Interview with David Hardeman
Hardeman leads CONTROLTEK’s client solution delivery team of installers, planners, engineers, and project managers who deploy various loss prevention solutions for its customers. With more than thirty years of experience in the security and life safety electronics, manufacturing, and retail support industries, Hardeman has implemented the latest and best processes, systems, and infrastructure pieces, elevating CONTROLTEK’s delivery capabilities to the highest in the industry.
What should a retailer look for in a solutions provider?
A solutions provider is not someone who just sells you products and/or services. When it comes to loss prevention, retailers need a solutions provider who takes the time to learn all about the client’s business and operations in order to recommend and implement a solution that helps the retailer reach its specific goals. The relationship between a retailer and its electronic article surveillance (EAS) provider isn’t just that of a client and a vendor; it’s a partnership that depends on trust and collaboration.
Building this partnership begins with the solutions provider asking the right questions to understand exactly what the retailer needs. Although a solutions provider may have a team of experts with many years of expertise in EAS technology, they may not truly know a client’s challenges until they conduct a comprehensive review with that client. From there, the solutions provider and retailer can effectively work together to achieve a solution that is customized to their business needs.
How can a retailer and a solutions provider collaborate throughout the process?
As there are really no true “one size fits all” LP solutions, retailers are seeking recommendations to decide upon the technology that best meets their requirements. Of course, there are many similar types of EAS options out there, but an effective EAS solution is customized to the retailer. The collaboration process starts from the very beginning when a retailer first reaches out about finding an EAS solution.
My approach in working with clients is using a “collaborative impact model,” to ask exploratory questions and structure a fact-finding mission. This provides all key team members an opportunity to learn as much as possible about the client’s business and their expectations of a successful program implementation.
From there, an agreed-upon program design is conducted with the retailer to map out the process for their customized EAS solution. This includes everything from evaluating site-survey details and ordering equipment to scheduling installation time frames and reviewing the project with all stakeholders along the way. By walking the client through the project and program process, we can create an all-inclusive plan to prepare for any potential issues before, during, and/or after the solution implementation.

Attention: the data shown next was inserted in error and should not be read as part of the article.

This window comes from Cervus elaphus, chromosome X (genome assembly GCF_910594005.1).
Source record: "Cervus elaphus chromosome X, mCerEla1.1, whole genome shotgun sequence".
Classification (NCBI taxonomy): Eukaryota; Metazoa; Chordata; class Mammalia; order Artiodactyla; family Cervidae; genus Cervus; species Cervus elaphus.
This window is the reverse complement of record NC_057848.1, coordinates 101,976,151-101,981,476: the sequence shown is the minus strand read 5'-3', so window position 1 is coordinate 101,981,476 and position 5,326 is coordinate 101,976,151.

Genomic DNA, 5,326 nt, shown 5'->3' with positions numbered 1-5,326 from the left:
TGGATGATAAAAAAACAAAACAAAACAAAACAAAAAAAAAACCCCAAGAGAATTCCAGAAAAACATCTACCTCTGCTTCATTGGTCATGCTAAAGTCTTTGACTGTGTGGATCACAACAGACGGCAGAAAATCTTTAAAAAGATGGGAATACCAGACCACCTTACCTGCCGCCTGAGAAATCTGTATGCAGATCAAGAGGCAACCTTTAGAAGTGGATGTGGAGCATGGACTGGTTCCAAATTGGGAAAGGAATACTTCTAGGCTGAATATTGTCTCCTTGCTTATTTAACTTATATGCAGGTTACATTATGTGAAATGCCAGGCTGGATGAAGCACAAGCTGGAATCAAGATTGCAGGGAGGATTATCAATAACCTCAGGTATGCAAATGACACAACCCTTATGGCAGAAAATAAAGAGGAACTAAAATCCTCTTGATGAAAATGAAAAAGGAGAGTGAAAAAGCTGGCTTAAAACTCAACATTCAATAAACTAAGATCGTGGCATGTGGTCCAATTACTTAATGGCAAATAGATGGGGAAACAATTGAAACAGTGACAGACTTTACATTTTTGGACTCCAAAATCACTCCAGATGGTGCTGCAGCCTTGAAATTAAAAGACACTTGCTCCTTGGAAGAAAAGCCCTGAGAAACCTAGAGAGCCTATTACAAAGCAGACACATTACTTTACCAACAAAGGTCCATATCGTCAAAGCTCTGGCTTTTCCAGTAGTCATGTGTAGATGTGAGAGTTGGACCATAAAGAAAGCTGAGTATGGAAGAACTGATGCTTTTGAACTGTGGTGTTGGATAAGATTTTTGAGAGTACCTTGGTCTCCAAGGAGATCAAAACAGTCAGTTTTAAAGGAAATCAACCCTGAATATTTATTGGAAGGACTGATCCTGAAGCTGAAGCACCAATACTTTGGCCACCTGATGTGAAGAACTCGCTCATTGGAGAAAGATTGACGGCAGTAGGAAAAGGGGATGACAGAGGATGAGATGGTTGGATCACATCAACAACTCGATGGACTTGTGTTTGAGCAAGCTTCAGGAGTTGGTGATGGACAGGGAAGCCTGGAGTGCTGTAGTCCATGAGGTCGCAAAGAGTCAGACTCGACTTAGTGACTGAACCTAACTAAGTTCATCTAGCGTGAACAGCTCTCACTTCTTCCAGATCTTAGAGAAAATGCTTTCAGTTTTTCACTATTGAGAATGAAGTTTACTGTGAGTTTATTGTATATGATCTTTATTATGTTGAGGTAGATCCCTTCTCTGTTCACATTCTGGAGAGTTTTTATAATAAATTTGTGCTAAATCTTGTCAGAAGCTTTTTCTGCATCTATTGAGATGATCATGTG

What really makes a successful solutions provider and retailer relationship?
I don’t believe installation of the client’s solution is where the relationship between the solutions provider and client ends. Instead, maintaining a proactive approach to the retailer partnership keeps their goals and requirements at the forefront. It is important to continue to ask questions like, “What’s the next challenge?” and “How can we further support their LP needs and requirements?”
Most importantly, I believe a solutions provider who consistently follows up with the retailer to ensure their solution is meeting expectations will be in a position to continue to offer value-added support services. For example, providing routine monitoring of a retailer’s EAS system’s health allows prompt attention to any potential or actual system performance issues. Timely monitoring can also provide insight via status reports reflecting the current health and overall history of their system’s performance.
Furthermore, discovering a solutions provider who can provide additional benefits such as professional services, specialized training, and recommending or developing system enhancements can help ensure the solution is well received in the retailer’s environment. Continual optimization of the solution implementation is paramount to ongoing success.
Why should a retailer look to the future when considering their EAS investment?
It is especially important for solutions providers not only to look at a retailer’s current LP challenges but also to take a deep dive into their operations and potential risks, helping them look ahead into the future.
Enhanced knowledge and access to an array of LP technologies, from traditional EAS to emerging technologies like RFID and artificial intelligence (AI), is becoming more accessible and affordable every day, offering additional benefits to retailers.
Last year, the COVID-19 pandemic introduced so many unanticipated changes for retailers of all sizes. One of the biggest challenges was figuring out how to secure, distribute, and track products while shifting to omni-channel offerings like curbside pickup and BOPIS (buy online, pick up instore). This wasn’t just an LP issue but a challenge about inventory visibility as a whole. How could retailers protect their merchandise if they didn’t even know where it was? Throughout the pandemic, it became even more important to collaborate with retailers and clients in other industries to offer and implement RFID solutions designed to automate asset tracking and give them capability to better protect and monitor their inventory in real time.
What is your biggest piece of advice for a retailer to keep in mind when vetting out their next solutions provider?
By cultivating and maintaining a partnership with clients, a successful solutions provider delivers innovative and proven product and support offerings and consistently finds ways to get things done. The goal is always open and honest communications with client partners to meet today’s demands while preparing for tomorrow’s challenges.